(Updates with share prices in the fourth paragraph.)
Oct. 24 (Bloomberg) -- Wuhan Iron & Steel Co., the publicly traded unit of China’s fourth-biggest mill, said third-quarter profit gained 24 percent as it increased output and prices rose.
Net income for the three months ended Sept. 30 increased to 413.4 million yuan ($65 million), or 0.04 yuan per share, from a revised 332.6 million yuan, or 0.035 yuan a share, a year ago, the Wuhan, Hubei province-based company said today in a statement to the Shanghai stock exchange. Sales advanced to 26 billion yuan from 21.5 billion yuan.
Wuhan Steel boosted sales to automobile and appliance makers after it started production from a new cold-rolling plant in June 2010. It also completed the acquisition of 77.6 percent of Echeng Iron & Steel Group from its parent in April, increasing steel output.
The shares advanced 2.1 percent to close at 3.36 yuan today in Shanghai, compared with a 2.3 percent gain on the benchmark Shanghai Composite Index. Wuhan’s nine-month profit climbed 16 percent to 1.64 billion yuan from a year ago, the company said today.
The average Chinese prices of hot-rolled coil, a benchmark product, gained 15 percent to 4,803 yuan a metric ton in the third quarter from a year ago, according to researcher Beijing Antaike Information Development Co.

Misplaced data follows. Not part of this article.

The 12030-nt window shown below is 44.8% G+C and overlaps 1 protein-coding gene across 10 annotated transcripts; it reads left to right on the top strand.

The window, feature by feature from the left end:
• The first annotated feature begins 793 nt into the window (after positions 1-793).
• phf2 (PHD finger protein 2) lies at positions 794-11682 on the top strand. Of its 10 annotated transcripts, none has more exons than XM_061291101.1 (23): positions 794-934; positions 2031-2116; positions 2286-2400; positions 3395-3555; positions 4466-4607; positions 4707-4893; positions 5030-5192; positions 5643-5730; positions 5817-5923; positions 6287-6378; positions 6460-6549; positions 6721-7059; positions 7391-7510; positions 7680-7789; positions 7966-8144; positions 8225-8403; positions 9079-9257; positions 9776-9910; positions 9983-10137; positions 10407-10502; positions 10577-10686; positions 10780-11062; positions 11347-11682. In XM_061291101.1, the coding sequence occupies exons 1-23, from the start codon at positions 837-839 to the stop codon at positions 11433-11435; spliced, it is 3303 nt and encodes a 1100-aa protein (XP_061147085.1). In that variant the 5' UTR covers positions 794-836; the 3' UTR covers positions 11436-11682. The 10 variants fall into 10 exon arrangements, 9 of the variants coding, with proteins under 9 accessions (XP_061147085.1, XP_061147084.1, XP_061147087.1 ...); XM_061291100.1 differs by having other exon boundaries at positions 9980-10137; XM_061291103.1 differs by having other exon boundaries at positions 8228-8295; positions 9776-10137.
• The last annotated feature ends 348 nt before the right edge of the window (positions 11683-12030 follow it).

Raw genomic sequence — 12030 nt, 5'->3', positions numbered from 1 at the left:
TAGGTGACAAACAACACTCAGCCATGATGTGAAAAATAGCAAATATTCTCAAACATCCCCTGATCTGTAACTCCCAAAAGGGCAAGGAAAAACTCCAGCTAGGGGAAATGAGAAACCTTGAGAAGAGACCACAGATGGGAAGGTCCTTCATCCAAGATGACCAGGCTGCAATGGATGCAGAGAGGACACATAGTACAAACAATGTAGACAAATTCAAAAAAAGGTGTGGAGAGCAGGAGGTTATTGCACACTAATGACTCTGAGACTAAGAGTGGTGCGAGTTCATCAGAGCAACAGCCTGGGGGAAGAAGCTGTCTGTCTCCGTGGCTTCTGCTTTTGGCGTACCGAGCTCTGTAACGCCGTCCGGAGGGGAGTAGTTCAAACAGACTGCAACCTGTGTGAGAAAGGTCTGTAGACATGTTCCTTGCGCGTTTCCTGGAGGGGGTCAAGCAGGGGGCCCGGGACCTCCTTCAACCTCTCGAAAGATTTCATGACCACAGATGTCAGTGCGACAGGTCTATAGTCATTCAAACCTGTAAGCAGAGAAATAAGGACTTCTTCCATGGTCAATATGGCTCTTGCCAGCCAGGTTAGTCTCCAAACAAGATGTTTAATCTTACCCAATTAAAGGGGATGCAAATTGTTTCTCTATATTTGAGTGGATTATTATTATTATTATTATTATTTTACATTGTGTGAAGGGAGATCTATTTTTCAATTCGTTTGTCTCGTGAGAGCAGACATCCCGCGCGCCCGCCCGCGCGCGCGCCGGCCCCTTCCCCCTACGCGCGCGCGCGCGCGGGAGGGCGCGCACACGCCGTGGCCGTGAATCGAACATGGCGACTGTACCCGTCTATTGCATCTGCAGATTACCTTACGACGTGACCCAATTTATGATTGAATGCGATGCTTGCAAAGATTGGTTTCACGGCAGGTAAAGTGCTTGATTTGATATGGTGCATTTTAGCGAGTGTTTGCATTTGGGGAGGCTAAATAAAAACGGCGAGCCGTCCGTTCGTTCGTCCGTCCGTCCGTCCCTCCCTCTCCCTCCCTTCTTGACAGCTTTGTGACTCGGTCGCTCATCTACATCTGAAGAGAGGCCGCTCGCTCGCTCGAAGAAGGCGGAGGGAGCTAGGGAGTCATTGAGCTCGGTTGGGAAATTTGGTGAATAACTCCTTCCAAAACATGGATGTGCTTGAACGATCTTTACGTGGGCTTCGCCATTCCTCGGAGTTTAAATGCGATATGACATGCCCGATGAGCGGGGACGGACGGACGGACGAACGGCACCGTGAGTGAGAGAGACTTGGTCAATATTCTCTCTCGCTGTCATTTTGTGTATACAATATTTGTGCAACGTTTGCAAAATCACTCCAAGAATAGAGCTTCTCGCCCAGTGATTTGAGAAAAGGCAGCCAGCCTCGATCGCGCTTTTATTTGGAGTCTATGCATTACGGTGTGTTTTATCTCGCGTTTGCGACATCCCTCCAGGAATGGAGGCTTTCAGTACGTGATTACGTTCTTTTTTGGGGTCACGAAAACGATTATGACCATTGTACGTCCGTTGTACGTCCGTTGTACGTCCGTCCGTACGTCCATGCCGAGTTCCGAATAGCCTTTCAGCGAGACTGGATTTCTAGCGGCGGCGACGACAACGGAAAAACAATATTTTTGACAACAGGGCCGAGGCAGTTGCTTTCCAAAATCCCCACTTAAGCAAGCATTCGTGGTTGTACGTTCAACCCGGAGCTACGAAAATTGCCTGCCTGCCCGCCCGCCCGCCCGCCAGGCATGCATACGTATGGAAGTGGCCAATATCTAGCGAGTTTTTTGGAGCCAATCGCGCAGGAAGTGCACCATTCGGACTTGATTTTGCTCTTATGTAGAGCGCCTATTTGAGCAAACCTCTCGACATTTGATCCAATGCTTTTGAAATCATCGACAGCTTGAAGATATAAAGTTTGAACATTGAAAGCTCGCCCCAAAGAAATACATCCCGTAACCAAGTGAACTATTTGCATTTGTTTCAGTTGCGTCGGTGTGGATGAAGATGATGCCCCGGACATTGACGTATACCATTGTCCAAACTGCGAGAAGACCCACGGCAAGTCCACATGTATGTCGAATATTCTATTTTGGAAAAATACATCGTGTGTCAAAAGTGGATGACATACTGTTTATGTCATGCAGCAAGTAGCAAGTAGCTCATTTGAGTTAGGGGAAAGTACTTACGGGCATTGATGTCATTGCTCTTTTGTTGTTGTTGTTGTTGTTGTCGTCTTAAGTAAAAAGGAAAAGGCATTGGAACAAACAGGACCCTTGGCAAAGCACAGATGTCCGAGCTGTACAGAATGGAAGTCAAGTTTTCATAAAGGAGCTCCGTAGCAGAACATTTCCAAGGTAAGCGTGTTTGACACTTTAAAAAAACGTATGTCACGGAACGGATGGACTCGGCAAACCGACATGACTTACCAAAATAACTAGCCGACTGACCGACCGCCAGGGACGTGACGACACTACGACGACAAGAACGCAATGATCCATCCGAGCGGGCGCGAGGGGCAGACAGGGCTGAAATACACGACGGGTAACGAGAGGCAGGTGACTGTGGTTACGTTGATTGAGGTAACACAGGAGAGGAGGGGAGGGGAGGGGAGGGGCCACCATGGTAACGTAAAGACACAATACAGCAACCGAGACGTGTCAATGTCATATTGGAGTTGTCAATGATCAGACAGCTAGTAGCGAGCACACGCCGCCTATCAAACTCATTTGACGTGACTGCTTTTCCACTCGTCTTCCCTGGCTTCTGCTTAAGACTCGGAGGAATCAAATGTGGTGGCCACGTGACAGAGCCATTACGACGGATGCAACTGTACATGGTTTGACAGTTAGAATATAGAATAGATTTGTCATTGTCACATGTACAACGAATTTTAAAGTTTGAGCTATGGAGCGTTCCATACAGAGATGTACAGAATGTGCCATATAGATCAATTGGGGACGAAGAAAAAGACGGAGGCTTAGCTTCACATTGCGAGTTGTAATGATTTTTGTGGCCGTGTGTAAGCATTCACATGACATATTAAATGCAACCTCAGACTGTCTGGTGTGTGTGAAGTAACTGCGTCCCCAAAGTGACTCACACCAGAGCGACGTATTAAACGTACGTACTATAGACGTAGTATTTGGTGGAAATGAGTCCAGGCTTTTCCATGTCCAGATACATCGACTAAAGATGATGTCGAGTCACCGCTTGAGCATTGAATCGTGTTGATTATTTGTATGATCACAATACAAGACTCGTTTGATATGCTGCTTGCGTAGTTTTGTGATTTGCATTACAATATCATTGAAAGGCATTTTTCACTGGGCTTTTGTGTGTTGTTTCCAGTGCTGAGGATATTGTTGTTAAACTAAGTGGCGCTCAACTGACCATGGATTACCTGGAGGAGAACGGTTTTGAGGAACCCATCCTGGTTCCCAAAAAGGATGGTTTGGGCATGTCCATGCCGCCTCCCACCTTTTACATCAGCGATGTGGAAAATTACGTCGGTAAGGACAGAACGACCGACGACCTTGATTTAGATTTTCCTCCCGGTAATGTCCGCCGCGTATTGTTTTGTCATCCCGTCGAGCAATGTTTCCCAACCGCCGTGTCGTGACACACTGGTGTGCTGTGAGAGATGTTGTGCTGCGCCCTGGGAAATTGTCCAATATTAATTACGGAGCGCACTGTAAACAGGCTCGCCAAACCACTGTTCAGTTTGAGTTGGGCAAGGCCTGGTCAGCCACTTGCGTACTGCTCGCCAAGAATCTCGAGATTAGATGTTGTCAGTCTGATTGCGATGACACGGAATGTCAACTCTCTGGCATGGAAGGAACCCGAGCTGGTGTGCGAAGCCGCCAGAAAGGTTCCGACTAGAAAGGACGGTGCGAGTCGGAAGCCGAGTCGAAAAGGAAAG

Prices of iron ore, steel’s main raw material, for immediate delivery at China’s Tianjin port climbed 26 percent for the same period, according to The Steel Index. Contract iron-ore prices the Chinese steelmakers paid Vale SA, Rio Tinto Group and BHP Billiton Ltd. stayed near record levels in the third quarter.
Prices in the world’s biggest steelmaking nation started to slump in mid-September as a slowing global economy cut demand in countries including India. Hot-rolled coil prices dropped 8.8 percent last week, the biggest decline since the week ended Oct. 17, 2008, according to Antaike, squeezing profits at mills.
Wuhan Steel expects auto sheet sales to rise 31 percent to 2.1 million tons this year, from 1.6 million tons in 2010, because of the new plant, it said in a statement May 27.
--Helen Yuan. Editor: Rebecca Keenan
To contact Bloomberg News staff for this story: Helen Yuan in Shanghai at firstname.lastname@example.org
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